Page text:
NASA is a place where engineers work for years and years toward a mission goal.
I work at Google and most of the systems have fault tolerant backups and backups to the backups. NASA does not even have that luxury.
When the opportunity arose for a small number of members of the public to join NASA engineers and their families at an outdoor live viewing event of the landing of the Curiosity Landing on Mars, I immediately went to the website to register for the event at NASA Ames in Mountain View, CA. NASA invited the first 1,000 registrants.
I was too late to get one of the 1,000 tickets. But a coworker had an extra ticket, so I made a plan to go to the event from 5pm to midnight on Sunday, August 5.
For NASA, there are no second chances. This landing represented the success or failure of years of work. A tagline on resumes with success. An albatross around necks if it failed.
But it was more than that. There was a genuine hopefulness that this mission would be able to inspect the soil for evidence of microbes. That water and life perhaps had once existed on Mars. That we were not alone and extraterrestrial life isn’t a crazy sci dream. That other planets might have life too.
It was this thrill of discovery and the new that pervaded the entire event, and the relief at successful landing was palpable. Consider the resumes padded.
Here is a Gallery of Pictures from the Event:
Projector rig to display live feed from NASA JPL in Pasadena at NASA Ames, over at Moffett Field. That’s in Mountain View, CA, right near my offices at the Googleplex.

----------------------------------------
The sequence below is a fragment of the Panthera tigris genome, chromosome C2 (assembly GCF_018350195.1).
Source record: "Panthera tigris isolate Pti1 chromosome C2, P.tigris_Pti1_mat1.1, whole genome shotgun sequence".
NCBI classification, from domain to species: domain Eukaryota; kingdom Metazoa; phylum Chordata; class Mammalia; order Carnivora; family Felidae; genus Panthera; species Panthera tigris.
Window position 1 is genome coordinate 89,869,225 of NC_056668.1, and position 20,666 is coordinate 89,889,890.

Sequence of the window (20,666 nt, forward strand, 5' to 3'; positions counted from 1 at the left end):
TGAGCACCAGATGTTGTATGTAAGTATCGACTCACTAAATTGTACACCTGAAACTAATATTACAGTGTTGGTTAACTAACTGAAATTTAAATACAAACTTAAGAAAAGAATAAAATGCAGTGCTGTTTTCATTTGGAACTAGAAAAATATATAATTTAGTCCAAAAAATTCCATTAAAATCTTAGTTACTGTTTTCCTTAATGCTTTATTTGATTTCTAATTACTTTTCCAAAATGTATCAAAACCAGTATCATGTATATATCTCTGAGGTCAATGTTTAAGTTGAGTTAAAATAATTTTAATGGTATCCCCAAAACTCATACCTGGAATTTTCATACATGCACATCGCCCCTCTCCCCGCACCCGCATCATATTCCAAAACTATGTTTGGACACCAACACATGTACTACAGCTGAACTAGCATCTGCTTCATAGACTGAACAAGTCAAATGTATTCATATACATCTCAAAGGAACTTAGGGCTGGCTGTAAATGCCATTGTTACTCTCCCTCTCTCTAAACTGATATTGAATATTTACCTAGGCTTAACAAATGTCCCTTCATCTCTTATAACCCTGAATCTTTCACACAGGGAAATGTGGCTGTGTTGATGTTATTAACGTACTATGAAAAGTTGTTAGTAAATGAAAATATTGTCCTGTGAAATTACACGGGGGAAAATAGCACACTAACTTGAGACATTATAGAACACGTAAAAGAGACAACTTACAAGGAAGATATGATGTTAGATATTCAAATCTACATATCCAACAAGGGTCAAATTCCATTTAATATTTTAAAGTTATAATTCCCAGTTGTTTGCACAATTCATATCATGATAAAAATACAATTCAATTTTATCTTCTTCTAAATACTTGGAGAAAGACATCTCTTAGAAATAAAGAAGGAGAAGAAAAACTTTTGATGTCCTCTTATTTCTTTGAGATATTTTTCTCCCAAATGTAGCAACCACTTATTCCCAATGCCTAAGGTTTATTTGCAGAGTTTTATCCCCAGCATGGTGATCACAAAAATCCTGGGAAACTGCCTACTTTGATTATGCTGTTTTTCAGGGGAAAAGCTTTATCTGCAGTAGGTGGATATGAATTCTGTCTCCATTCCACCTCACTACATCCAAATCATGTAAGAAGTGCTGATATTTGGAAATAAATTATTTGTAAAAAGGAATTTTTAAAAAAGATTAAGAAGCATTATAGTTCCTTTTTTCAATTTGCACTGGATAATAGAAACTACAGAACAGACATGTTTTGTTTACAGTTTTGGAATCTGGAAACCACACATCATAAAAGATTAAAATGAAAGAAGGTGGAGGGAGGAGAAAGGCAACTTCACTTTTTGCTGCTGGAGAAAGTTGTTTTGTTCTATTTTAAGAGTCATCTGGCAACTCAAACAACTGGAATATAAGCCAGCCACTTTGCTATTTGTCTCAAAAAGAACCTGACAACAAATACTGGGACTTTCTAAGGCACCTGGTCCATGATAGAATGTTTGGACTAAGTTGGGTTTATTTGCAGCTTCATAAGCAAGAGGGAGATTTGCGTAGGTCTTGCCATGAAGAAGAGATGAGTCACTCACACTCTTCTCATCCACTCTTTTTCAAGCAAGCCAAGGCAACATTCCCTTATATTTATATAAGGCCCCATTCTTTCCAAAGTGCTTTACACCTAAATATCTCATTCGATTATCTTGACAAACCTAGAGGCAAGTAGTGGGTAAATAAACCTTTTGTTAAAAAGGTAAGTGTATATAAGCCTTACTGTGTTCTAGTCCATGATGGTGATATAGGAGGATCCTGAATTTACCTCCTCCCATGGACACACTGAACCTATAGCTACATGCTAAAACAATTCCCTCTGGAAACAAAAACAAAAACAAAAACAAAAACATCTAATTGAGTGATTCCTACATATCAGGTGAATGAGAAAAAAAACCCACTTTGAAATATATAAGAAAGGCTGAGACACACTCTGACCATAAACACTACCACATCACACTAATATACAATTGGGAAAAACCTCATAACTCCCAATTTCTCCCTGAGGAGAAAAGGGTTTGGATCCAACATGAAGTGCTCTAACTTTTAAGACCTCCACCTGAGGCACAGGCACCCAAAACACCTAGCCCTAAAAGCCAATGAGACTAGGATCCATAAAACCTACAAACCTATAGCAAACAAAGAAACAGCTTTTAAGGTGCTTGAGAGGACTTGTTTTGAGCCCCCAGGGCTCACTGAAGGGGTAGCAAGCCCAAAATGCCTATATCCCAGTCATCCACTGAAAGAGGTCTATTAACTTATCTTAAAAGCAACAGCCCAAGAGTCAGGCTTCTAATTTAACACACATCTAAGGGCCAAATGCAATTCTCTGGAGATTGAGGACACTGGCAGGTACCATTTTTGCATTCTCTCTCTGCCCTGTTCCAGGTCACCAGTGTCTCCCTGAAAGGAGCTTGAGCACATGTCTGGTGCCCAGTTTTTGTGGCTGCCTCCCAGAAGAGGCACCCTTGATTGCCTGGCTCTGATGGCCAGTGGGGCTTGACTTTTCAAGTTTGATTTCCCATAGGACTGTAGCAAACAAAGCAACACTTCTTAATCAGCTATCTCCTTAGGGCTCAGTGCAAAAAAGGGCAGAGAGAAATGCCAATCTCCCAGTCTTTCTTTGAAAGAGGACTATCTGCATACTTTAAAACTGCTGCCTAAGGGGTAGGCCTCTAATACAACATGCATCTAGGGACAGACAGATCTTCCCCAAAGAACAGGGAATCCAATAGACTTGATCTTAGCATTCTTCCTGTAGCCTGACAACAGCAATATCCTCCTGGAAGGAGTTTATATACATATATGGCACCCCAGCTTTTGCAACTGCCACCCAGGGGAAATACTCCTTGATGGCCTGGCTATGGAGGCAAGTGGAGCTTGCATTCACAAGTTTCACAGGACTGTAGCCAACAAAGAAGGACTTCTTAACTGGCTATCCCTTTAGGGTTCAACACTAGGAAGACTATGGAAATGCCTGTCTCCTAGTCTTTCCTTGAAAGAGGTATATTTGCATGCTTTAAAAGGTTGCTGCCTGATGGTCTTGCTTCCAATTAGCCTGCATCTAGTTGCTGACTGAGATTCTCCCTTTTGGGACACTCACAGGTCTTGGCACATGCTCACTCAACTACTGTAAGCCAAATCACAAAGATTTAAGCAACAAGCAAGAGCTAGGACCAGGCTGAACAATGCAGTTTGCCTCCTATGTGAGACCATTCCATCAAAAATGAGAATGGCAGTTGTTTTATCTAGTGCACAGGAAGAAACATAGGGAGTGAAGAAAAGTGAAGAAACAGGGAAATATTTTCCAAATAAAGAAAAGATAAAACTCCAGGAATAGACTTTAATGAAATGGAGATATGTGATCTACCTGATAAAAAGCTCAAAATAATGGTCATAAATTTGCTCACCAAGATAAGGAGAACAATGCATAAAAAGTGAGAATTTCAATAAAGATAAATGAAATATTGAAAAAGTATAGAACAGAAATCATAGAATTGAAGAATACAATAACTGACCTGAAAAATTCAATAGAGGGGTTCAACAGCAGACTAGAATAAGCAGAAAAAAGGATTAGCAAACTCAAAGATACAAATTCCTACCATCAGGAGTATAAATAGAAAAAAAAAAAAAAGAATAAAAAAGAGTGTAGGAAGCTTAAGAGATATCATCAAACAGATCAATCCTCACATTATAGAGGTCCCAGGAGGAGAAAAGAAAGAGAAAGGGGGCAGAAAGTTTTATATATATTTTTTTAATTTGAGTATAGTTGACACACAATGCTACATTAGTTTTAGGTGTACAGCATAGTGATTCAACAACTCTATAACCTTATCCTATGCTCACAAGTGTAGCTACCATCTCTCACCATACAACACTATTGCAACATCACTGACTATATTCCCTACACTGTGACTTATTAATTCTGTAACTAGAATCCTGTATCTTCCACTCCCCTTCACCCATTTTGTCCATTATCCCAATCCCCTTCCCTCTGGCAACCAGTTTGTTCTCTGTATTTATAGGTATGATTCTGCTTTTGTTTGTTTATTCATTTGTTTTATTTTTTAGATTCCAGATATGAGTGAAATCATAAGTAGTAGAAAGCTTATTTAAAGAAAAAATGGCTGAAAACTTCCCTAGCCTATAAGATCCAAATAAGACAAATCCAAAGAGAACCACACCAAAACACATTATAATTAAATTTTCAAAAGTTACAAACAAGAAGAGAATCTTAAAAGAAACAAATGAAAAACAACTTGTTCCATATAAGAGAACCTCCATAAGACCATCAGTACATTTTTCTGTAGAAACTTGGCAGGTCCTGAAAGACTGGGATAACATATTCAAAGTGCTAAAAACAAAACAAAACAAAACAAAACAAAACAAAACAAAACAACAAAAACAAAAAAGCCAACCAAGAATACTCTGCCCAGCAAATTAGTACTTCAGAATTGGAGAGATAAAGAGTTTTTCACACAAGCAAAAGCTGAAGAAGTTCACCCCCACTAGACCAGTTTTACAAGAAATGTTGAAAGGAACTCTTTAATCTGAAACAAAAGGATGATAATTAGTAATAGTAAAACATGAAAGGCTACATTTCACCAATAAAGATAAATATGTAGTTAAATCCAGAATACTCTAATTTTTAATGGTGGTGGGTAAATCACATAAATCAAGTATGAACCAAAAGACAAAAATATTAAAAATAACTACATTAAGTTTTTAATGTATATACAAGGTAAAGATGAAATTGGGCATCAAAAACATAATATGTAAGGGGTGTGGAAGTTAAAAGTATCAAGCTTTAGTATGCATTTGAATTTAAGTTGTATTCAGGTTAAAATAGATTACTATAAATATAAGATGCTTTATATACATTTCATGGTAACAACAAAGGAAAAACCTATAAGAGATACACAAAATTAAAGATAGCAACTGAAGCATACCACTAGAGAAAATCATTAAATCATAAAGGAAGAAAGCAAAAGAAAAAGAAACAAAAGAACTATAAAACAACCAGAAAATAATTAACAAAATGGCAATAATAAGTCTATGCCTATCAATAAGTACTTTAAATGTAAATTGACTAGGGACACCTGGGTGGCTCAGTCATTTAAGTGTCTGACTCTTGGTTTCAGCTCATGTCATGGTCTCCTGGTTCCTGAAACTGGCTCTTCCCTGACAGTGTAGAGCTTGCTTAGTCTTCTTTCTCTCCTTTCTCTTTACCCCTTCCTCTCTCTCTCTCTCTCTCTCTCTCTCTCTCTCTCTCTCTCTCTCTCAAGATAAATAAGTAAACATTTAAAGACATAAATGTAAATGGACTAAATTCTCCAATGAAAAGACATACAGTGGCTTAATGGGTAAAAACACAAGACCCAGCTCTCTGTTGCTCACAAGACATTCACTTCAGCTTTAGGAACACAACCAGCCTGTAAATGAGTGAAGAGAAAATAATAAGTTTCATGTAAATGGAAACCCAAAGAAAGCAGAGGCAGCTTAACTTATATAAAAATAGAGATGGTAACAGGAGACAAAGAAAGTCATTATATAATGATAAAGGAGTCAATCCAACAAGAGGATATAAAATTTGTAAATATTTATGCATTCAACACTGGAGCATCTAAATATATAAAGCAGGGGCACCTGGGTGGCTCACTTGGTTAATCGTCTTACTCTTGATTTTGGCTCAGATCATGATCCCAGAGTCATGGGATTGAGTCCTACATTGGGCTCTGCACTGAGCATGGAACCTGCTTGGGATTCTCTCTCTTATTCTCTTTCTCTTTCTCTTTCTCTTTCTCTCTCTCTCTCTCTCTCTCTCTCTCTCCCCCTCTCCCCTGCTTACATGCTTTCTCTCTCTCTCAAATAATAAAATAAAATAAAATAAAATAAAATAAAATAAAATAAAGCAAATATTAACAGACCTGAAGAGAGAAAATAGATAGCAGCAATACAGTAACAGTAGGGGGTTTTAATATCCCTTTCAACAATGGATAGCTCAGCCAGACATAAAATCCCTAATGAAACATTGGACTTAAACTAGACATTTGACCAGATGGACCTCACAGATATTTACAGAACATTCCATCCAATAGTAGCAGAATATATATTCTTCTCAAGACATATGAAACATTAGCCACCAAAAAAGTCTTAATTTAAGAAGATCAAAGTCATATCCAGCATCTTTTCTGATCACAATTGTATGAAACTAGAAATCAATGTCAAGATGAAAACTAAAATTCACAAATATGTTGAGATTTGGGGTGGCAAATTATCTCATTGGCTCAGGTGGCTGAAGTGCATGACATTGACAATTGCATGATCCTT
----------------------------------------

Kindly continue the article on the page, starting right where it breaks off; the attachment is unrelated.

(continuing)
When the first pictures received from the Curiosity Mars lander, a tech at JPL screamed for joy they had a 64×64 pixel thumbnail. “We have a thumbnail! We have a thumbnail,” he kept shouting. He was getting a thumbnail from Mars. No wonder he was so excited.
NASA booths showing various projects were all around the facility. Here’s a scientist I met whose teeshirt read: Stand back, I’m going to try science. Ha. This project , shown below, demonstrates how the Kepler Space telescope looks for evidence of habitable planets using snapshots of a chosen section of sky every 30 minutes.
One of the shots from JPL mission control that conveys the celebration of success. That expression says it all.
The celebration was downright emotional at times. Years of work went into making this day a success.
NASA JPL in Pasadena, CA. Mission Control.
An onlooker silhouettes against a graphic of the landing spacecraft
Dual outdoor screens were set up in the field in front of Hangar One at Moffett Field so the engineers and their families (plus free tickets for some regular people) could watch the dramatic landing unfold
Scale cutouts of the Curiosity lander next to the Spirit rover with people around to get a sense of the size of this lander vs. previous landers.
Another shot of the viewing field where spectators would stay until 11pm PT to find out that Curiosity had successfully landed on Mars.
They did it. Curiosity is on Mars. No green men seen yet.
Researchers used a plastic bottle with CO2 solid (dry ice) give us a sense of what Mars smells like. The atmosphere is 95 percent CO2.
Emergency responders were stationed nearby in case .. just in case.
The PICA heat shield used to slow the vehicle from 13000 mph to mach1 for parachute deployment
The Curiosity pin is sold to commemorate this mission to Mars.
Amazing you were able to be there, Richard!